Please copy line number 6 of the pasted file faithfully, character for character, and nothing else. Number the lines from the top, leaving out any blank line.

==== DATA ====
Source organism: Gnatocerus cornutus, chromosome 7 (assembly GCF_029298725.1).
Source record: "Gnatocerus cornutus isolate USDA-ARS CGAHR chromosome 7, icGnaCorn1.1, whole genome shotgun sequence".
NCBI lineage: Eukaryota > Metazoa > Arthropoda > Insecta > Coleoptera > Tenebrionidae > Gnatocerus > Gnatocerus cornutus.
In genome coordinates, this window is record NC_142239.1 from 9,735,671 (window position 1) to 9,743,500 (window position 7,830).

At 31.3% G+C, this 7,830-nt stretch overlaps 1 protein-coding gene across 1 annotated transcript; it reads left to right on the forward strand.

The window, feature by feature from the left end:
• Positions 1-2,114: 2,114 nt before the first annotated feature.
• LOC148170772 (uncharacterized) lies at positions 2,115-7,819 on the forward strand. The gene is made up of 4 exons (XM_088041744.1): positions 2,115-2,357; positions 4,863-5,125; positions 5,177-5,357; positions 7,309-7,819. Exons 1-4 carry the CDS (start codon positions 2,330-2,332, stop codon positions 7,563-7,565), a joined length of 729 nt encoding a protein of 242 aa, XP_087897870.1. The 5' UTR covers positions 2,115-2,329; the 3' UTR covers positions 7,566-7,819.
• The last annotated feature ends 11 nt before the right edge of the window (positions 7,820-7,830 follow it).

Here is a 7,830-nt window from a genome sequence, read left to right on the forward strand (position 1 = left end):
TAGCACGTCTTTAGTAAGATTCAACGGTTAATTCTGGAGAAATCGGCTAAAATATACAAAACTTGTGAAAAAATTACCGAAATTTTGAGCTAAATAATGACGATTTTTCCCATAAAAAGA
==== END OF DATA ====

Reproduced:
The window, feature by feature from the left end: